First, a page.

High School senior Drew Howard has already been named prom king once this year, but he might get a second shot on Saturday.
Unhappy with the music and restrictions on dancing at their April 27 prom, Howard and seven other students are staging Prom 2.0 at the Brunswick City Park Building. About 150 students have already purchased tickets, Howard said.
“This is basically a rebel kind of dance,” Howard said.
Attendees will not sport prom dresses and tuxedos; the theme is “police-ish,” complete with caution tape draping the walls as students give themselves an opportunity to dance the way they like.
The Prom 2.0 organizers said they felt “oppressed” at Brunswick’s prom by the atmosphere, including the lighting on the dance floor and the music choice — which included too much country, organizers said — and the rules on dancing.
“They can play ‘Red Solo Cup’ about drinking, but we can’t dance,” senior Maya Gonzalez said.
Students at Brunswick’s prom were each given a wristband and if they were caught dancing inappropriately, the wristband was cut off. If they were seen dancing inappropriately a second time, they were escorted out of the FSK Holiday Inn, according to students.
Students estimated that eight to 10 of their schoolmates were kicked out of prom for their dancing.
Brunswick High Principal Jack Newkirk said that was incorrect.
A couple of students had their wristbands cut off, he said, but nobody was asked to leave the prom.
Frederick County Public Schools has guidelines for high school dances, which were last revised on March 20. According to the guidelines, “sexually suggestive or explicit dancing” includes suggestive squatting, bending, freaking, grinding, touching of the breasts, buttocks, or genitals or simulating sexual activity.
Newkirk said this was the first year Brunswick used wristbands to enforce the guidelines, and he has not heard any complaints from parents.
“It was just our way to try and implement the new guidelines,” he said.
An assembly was held the day of prom to discuss expectations and guidelines for the night, Newkirk said.
In 14 years working for Frederick County Public Schools, he said it was “one of the more positive proms” he has been to.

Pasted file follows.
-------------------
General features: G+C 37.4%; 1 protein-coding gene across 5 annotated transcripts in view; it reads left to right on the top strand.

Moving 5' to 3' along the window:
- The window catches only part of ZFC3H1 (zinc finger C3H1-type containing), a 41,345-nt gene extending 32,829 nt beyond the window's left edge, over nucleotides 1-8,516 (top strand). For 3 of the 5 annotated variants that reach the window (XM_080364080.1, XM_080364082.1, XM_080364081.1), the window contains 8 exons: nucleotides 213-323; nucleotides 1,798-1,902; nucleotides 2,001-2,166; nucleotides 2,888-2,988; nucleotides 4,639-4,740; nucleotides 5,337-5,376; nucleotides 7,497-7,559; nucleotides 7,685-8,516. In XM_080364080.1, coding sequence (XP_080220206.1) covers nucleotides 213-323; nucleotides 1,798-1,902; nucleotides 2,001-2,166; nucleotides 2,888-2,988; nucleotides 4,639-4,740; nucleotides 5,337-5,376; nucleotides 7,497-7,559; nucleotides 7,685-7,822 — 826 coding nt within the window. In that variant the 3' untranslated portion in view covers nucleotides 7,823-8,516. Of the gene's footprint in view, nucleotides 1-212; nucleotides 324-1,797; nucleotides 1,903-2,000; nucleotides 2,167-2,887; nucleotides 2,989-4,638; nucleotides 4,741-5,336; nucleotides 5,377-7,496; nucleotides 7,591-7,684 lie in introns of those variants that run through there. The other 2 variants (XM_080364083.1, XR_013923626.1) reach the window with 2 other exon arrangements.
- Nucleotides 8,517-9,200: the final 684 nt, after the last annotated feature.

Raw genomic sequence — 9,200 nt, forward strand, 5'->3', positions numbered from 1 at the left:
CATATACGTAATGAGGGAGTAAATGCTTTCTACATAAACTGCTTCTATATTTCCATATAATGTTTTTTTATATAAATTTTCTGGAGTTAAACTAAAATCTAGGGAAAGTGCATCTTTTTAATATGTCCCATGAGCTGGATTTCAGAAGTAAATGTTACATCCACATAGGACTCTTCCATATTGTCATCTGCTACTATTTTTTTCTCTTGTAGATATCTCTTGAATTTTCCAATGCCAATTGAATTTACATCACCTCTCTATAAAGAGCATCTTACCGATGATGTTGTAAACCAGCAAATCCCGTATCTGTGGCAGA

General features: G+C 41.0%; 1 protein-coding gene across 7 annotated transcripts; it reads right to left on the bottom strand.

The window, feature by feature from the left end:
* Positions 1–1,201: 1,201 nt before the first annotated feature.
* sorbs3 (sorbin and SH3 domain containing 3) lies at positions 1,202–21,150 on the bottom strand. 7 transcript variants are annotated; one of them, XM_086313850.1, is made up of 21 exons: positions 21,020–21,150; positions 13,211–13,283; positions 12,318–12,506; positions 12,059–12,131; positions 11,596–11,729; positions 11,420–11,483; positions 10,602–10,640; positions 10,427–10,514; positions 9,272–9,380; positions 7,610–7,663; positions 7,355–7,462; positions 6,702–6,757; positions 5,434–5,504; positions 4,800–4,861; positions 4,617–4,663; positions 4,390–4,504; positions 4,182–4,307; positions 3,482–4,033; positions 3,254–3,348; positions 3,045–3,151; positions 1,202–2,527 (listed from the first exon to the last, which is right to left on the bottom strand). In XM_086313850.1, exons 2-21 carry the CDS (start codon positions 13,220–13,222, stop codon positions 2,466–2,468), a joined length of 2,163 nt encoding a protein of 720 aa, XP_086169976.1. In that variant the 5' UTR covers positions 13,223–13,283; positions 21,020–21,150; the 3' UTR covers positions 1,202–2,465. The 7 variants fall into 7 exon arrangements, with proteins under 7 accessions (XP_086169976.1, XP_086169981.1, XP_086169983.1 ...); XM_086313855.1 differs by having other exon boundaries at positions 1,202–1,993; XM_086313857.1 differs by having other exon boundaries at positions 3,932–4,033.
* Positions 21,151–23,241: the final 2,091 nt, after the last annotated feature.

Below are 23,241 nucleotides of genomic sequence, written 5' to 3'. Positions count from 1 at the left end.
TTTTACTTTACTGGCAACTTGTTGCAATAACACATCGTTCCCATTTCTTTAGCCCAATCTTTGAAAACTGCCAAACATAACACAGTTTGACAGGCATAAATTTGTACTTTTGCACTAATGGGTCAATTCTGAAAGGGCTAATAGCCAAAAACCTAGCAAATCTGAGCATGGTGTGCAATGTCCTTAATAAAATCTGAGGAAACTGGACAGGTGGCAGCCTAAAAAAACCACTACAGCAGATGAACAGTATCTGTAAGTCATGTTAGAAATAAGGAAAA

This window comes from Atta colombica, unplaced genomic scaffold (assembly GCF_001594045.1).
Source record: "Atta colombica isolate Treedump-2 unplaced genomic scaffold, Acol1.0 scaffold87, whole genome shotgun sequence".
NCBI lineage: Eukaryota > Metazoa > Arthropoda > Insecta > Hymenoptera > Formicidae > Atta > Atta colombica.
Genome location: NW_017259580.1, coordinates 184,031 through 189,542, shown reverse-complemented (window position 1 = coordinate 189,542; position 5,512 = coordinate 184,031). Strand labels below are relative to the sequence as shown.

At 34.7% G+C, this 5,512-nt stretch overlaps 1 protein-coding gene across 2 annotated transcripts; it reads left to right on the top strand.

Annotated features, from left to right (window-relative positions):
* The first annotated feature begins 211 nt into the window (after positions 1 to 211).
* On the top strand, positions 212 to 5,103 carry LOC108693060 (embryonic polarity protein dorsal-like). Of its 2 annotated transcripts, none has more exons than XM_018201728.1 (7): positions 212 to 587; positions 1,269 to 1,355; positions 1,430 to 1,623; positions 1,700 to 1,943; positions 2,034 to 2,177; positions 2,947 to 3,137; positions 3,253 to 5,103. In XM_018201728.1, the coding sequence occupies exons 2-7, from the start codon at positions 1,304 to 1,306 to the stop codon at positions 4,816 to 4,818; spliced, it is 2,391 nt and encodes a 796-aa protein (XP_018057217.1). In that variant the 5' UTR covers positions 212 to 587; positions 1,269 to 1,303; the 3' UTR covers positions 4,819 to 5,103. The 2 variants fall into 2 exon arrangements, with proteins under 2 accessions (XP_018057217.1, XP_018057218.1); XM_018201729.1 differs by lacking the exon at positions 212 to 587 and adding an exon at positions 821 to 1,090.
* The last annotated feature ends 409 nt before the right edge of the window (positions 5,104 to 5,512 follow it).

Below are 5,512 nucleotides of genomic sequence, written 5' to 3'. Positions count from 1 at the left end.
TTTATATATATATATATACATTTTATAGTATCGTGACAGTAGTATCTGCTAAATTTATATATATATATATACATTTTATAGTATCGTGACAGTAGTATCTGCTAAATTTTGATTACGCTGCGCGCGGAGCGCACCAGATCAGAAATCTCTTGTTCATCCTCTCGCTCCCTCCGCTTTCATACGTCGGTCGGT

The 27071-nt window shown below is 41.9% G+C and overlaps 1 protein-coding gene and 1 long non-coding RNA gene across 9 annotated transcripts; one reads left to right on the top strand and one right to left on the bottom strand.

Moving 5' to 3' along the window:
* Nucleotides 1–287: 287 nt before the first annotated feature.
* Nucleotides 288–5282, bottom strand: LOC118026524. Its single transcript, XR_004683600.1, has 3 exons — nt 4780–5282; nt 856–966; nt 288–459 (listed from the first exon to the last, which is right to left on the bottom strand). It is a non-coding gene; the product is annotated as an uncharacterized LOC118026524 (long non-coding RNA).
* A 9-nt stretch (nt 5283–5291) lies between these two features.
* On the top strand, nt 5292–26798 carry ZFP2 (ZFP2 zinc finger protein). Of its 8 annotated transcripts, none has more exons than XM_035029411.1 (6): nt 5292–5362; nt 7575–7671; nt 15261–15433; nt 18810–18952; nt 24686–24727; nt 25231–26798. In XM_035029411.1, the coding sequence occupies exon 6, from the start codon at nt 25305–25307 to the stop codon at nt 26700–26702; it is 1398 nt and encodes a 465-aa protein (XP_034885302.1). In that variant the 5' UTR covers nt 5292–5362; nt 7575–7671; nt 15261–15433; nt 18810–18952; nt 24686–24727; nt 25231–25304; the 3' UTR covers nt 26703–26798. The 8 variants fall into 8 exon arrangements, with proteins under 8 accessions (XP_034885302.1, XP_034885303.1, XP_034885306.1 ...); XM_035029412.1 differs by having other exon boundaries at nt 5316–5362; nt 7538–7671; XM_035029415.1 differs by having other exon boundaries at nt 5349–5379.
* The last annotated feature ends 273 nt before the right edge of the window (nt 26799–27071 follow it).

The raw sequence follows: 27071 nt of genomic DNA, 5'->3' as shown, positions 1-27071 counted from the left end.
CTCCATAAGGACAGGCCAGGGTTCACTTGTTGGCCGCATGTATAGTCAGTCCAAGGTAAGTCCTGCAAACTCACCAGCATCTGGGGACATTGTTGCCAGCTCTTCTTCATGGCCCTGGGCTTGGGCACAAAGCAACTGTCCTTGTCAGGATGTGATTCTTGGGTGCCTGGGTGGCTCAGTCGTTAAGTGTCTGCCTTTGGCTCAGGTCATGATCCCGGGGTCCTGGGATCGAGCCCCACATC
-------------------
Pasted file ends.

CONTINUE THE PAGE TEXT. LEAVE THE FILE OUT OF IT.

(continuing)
Prom 2.0 organizers are getting their parents’ help to rent the city park building for $125 because the city requires a renter be at least 21 years old.
Some proceeds from the event will go to cover the rent, and the rest will be given to the high school’s athletic, band and drama boosters, Howard said.
Tickets cost seniors and juniors $8, guests are $10 and sophomores are $15. Any freshman lucky enough to be dating an upperclassman will be allowed in for $20.
Organizers will sell tickets at the door, but will cap attendance at 220, he said.
The capacity of the City Park Building is listed as 300 on Brunswick’s website.
City Administrator Rick Weldon said the city feels comfortable renting to the students because of their parents’ support.
About eight parents are expected to chaperone the dance. Weldon and Brunswick Police Chief Milt Frech will also be present to direct traffic outside and help chaperone.
Weldon said he does not expect trouble from hosting a dance for more than 150 teenagers.
“These are really good kids,” he said. “The fact that they have as many parents signed up suggests parents have given a lot of thought to this as well.”
Senior Daniel Trettel said everyone attending must sign a waiver that says chaperones have a right to kick anyone out, and anyone who arrives intoxicated will not be allowed in.
Like Weldon, he is not expecting any trouble.
“I think we have the whole community behind us,” he said.